So I realise that I droned on for two posts about just getting to a country, but when things go wrong that aren’t life threatening, and really nothing more than inconvenient, then it’s kind of funny…to me.
Moving on: there I am in a beautiful country, to take part in a really fun, educational program about robots, sustainable design and green energy. The trip was a series of amazing experiences in beautiful cities around Morocco, all of which were connected by the continuing glorious theme of Everything Going Wrong. Every day there were technical difficulties or something wasn’t the way it was supposed to be. This didn’t work; that wasn’t right; this person was sick; that person was late; this building was upside down; that section of the internet melted; this iguana was insane and stuck bananas in their ears. And everybody was totally calm about it, rivers were jealous because we were so go-with-the-flow. I could not have asked to be with a better group of people, we did the job in front of us and laughed at the ridiculousness of it all, and all the time were reminded how lucky we were. That’s a great position to be in, to know that any problems you’re having are in fact not problems at all, but just fodder for a hobby blog that has an impact on absolutely no-one’s life.
One of the things I discovered about Morocco, is that it is forward thinking in the green energy movement. Were you aware that it is home to the largest solar energy field in the world… and they made it look nice? Yay Morocco! They’re also heavily invested in wind power, and my Moroccan companions informed me that they don’t have organic sections in the grocery stores because everything is organic, and pesticide free. The cynical part of me whispers, “Are you sure? Really? Don’t we think that maybe Fred the Farmer might have sprayed the odd chemical here and there? Just a teensy bit.. when no one was looking… in the dark.” Perhaps Fred uses a special home-made organic spray, with a secret ingredient, one that comes from a bottle …with a black skull on a yellow background maybe? Just a thought.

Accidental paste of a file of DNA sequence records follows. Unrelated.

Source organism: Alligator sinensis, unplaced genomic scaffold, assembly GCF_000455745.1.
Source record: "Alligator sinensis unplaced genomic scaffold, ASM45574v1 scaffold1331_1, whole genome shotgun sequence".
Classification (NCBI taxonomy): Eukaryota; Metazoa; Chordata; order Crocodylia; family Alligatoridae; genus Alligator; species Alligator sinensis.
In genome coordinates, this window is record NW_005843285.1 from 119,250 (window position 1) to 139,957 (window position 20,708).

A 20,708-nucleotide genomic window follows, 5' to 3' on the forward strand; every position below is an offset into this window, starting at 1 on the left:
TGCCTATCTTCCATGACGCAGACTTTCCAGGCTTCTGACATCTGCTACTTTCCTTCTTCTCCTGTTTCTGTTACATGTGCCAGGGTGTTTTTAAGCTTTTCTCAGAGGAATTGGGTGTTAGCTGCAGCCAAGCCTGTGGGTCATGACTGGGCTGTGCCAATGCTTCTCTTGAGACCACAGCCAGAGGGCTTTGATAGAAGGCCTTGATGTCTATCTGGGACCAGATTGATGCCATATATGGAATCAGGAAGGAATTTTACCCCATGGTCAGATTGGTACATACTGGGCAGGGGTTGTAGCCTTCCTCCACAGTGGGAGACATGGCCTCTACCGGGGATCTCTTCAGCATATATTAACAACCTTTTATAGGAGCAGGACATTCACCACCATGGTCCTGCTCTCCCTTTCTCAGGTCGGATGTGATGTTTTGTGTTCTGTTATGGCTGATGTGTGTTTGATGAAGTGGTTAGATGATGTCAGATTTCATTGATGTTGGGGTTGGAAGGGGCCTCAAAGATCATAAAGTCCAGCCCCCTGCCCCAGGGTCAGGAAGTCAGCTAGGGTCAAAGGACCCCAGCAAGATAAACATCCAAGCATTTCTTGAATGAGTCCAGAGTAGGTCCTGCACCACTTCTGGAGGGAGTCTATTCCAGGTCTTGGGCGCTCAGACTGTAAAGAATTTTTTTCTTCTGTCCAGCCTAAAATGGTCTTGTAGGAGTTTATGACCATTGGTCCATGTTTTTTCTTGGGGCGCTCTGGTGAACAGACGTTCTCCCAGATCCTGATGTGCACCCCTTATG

I got to see four different cities: Casablanca; Tangiers; Rabat and Fes. Well…I saw the bits that we passed in between the hotels and the venues where we were teaching. They looked charming, although Casablanca.. not quite as charming as the decades old film would lead you to expect. Bogart, Bacall and the studio stage make it look a lot less industrial than it really is.
In Tangiers and Fes, we got to stop and take in the surroundings for a while. Tangiers is home to Hercules’ Grotto. A magnificent set of caves that were reportedly a place of shelter for Hercules, drawing hundreds of visitors a day to admire the seafront entrance to the cave which apparently is the shape of Africa.
Um… I guess you could say it is… from a certain angle. You know, in the same way that you could the say the UK is the same shape as tea kettle.